Movie Review

Iranian western meets vampire flick in ‘A Girl Walks Home Alone at Night’

Sheila Vand stars in “A Girl Walks Home Alone at Night,” directed by Ana Lily Amirpour.
Sheila Vand stars in “A Girl Walks Home Alone at Night,” directed by Ana Lily Amirpour.(Kino Lorber Inc.)

With a wee-hours atmosphere as perfectly evocative as its title, “A Girl Walks Home Alone at Night” unfolds in an imaginary Iran — the homeland of someone who has never been there. Writer-director Ana Lily Amirpour was born in London, raised in Florida and California, educated at UCLA, and her self-described “Iranian vampire spaghetti western” is a fantasia set in the mythical Bad City, an underpopulated wasteland hard by an oil field, the hydraulic pumps swinging up and down like grazing dinosaurs. Daylight is difficult to come by even in the daytime; and at night, the freaks come out to play.

Some of them are what you’d expect, junkies like the aging failure Hossein (Marshall Manesh), prostitutes like the no longer young Atti (Mozhan Marno), predators like the tattooed drug-dealing pimp Saeed (Dominic Rains). Others are more spectral. A somber, nameless woman (Sheila Vand) ghosts through the city’s nighttime streets, her chador spreading behind her like bat wings. Occasionally she travels by skateboard, seeming to glide across the earth. When she spies someone on whom she can feed, her fangs pop down with an appalling little snick.


Shot on the mean streets of Taft, Calif., “A Girl Walks Home Alone at Night” takes its sweet time and has been shot in an inky black and white that hides as much as it reveals. Comparisons have been made to the films of Jim Jarmusch and early David Lynch, both warranted. Amirpour wears her influences like a badge of honor but she also has a nascent sensibility of her own, arguably more feminine and certainly more sensual. The film’s one innocent (aside from a nosy street urchin played by Milad Eghbali) is Arash (Arash Marandi), a handsome young laborer whose father is the junkie and who early on loses his prize ’57 T-Bird to the gangster Saeed in payment for Pop’s habit. Even before Arash guesses the true nature of the woman haunting the streets of Bad City, he recognizes her as a fellow outsider. This is a love story between the film’s least corrupted character and its most.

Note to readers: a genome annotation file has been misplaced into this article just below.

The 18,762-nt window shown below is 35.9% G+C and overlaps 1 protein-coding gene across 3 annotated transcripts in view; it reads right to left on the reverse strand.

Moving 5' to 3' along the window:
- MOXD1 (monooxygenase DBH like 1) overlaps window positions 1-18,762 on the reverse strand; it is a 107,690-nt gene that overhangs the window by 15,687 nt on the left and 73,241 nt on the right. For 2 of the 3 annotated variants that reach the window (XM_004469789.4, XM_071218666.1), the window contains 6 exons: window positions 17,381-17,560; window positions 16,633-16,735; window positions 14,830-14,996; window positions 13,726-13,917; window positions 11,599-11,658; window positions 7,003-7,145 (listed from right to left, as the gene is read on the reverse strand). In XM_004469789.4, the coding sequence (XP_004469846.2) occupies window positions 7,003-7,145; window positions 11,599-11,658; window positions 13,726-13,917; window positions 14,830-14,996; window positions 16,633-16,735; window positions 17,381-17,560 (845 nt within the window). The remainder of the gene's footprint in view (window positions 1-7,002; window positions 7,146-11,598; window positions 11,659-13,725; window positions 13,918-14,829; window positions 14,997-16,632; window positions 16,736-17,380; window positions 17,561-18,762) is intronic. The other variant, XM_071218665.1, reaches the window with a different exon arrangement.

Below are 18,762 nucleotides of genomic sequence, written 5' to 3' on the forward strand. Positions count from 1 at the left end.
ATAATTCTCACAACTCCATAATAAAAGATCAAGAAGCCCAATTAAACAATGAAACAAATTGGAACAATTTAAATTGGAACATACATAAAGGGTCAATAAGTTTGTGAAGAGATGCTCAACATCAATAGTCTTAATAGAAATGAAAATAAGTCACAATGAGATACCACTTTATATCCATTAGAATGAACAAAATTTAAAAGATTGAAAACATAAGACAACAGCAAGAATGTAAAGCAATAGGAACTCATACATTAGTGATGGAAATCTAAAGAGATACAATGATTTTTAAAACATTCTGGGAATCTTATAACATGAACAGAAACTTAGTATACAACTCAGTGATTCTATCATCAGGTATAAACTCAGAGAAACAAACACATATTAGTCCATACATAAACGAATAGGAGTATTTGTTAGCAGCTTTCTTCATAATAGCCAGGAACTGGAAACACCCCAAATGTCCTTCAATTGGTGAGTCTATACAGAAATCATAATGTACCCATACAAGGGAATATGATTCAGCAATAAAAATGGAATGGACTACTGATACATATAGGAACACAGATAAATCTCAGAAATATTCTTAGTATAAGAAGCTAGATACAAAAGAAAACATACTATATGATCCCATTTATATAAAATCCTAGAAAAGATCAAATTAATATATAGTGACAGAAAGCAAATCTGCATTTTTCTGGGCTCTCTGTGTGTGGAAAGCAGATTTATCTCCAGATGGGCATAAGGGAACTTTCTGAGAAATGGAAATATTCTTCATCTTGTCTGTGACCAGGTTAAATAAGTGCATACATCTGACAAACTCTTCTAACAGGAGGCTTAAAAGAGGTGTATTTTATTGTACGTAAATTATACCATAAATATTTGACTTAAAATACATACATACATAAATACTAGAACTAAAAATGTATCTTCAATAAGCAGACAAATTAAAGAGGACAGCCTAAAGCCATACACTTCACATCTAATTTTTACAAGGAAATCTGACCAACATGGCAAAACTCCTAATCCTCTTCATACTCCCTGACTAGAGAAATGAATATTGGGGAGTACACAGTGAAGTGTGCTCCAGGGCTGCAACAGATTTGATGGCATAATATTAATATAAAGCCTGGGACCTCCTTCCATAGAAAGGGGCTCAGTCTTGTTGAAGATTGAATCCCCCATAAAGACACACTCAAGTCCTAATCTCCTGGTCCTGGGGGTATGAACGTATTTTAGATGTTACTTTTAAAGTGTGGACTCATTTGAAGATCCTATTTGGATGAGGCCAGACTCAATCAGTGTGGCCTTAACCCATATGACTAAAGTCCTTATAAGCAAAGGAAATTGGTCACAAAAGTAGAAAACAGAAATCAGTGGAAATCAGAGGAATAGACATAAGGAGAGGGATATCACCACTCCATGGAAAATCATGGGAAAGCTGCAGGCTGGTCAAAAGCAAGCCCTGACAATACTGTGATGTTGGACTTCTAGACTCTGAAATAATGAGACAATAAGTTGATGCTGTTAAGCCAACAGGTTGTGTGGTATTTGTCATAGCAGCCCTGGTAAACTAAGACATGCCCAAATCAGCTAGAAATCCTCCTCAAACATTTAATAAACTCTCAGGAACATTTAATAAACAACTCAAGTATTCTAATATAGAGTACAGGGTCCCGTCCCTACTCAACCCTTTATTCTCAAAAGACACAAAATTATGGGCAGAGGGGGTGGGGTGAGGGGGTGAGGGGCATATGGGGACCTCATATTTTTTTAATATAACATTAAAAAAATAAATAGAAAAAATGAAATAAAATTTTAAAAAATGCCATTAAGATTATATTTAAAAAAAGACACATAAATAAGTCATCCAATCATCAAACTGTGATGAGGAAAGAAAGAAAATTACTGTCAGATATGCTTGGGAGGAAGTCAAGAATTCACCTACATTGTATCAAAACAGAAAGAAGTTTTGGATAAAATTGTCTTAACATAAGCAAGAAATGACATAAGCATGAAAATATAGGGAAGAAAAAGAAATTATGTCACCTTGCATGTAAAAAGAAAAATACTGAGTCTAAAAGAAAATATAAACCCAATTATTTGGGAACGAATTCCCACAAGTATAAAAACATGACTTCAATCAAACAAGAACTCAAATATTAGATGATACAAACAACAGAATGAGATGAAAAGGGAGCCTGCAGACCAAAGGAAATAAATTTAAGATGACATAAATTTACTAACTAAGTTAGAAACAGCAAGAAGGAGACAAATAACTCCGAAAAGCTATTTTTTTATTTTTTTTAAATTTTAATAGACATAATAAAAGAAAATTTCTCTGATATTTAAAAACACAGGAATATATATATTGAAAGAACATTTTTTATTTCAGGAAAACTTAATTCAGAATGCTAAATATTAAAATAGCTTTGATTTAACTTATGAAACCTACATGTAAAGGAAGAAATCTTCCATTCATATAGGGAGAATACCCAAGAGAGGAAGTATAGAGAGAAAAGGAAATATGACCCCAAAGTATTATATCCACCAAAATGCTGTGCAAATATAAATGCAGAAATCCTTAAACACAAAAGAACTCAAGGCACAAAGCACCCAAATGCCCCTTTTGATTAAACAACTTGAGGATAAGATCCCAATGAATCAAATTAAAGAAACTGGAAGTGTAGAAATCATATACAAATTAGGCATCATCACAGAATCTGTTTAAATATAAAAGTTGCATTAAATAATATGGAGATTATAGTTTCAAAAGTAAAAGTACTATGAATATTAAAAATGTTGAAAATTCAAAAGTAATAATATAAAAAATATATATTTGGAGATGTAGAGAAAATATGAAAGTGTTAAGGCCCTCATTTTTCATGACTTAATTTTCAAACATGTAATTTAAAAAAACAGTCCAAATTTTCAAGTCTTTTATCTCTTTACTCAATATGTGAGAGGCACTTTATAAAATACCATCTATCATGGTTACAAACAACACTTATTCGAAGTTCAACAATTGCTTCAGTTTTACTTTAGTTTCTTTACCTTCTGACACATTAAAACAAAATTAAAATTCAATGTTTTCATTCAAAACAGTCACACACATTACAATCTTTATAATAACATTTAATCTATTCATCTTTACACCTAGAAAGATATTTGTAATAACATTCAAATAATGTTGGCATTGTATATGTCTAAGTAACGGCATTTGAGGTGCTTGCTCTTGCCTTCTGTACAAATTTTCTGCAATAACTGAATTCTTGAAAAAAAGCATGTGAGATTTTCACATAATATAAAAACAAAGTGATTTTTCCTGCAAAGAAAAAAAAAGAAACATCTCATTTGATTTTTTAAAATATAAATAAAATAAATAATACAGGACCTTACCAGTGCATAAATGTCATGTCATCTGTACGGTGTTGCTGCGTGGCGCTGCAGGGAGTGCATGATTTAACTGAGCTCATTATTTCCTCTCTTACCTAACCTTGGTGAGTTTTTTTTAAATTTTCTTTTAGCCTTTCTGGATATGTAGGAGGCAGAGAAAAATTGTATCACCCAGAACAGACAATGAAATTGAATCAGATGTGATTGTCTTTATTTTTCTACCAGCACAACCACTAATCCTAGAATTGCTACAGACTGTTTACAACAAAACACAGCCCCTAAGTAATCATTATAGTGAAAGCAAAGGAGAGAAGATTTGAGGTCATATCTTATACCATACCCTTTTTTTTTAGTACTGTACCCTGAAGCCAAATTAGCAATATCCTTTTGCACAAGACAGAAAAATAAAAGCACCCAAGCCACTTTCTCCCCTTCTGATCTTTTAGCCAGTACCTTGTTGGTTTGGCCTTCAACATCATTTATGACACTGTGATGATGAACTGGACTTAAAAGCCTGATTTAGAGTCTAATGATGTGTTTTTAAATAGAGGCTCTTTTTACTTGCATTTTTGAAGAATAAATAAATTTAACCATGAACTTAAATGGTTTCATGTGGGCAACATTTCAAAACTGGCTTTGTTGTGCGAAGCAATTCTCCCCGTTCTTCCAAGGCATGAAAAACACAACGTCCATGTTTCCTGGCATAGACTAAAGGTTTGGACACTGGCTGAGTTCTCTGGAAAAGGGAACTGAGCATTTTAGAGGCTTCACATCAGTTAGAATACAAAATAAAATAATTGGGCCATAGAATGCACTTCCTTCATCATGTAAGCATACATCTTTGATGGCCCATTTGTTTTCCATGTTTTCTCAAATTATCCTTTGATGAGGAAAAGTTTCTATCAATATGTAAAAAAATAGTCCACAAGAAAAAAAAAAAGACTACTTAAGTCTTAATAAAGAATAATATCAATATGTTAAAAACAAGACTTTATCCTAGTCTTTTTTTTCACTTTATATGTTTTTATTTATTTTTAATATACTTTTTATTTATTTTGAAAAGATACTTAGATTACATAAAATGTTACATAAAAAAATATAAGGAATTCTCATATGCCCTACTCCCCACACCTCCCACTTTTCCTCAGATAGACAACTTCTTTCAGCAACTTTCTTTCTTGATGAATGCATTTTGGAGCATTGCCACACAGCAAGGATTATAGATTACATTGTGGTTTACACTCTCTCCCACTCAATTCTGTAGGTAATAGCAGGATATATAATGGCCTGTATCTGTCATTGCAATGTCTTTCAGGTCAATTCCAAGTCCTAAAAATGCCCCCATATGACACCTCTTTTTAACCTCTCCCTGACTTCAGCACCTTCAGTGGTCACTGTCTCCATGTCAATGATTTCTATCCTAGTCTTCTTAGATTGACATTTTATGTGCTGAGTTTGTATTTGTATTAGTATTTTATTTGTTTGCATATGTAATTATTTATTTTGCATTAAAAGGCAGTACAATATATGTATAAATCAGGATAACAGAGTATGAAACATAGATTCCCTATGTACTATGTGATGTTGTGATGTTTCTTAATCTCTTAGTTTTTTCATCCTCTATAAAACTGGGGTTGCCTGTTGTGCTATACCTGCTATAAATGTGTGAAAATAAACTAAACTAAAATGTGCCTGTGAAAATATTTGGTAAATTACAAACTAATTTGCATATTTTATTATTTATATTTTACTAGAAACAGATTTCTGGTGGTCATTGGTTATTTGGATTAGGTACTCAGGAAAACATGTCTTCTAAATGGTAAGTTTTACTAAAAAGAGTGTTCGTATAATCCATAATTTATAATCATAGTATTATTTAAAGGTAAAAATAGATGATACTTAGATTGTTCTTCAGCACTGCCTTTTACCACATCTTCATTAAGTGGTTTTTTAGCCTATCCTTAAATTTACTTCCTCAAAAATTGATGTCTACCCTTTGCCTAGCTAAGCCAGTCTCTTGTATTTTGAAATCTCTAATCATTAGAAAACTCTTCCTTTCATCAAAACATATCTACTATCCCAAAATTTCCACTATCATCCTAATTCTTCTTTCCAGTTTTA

It probably wouldn’t work if not for Vand’s sheer presence as the bloodsucker. The less she moves, the spookier and more alluring she seems; the character exudes the patient sadness of someone who has all the centuries in the world. “A Girl Walks Home Alone at Night” has been expanded from an eight-minute short, and while another director might pad the longer version with plot, Amirpour opens up the spaces between her characters and the things they do. At times, huge gulfs of screen time elapse as the movie steeps us in its world. The cryptic romance between Arash and the vampire is the slowest of slow dances, pitched to an ear-tickling soundtrack of Iranian émigré rock and post-Sergio Leone twang.


This will be your cup of AB-positive or it won’t; and to be honest, “A Girl Walks Home Alone at Night” treads water more than once. Where a movie like, say, Lynch’s “Eraserhead” or Jarmusch’s “Only Lovers Left Alive” keeps us rapt even when nothing seem to be happening (or nothing explicable), Amirpour has an eye for striking characters and visuals but not yet the rigorous control and uniqueness of imagination to keep this delightful, diseased bubble aloft for 99 minutes.

The key word in that last sentence is “yet.” For now, this filmmaker has a vision, the ambition to see it realized, and an exile’s sense of tenderness for the lost and lonely. “A Girl Walks Home Alone at Night” is an unsettling statement of intent from an artist who clearly plans to be around for the long haul.


Ty Burr can be reached at Follow him on Twitter @tyburr.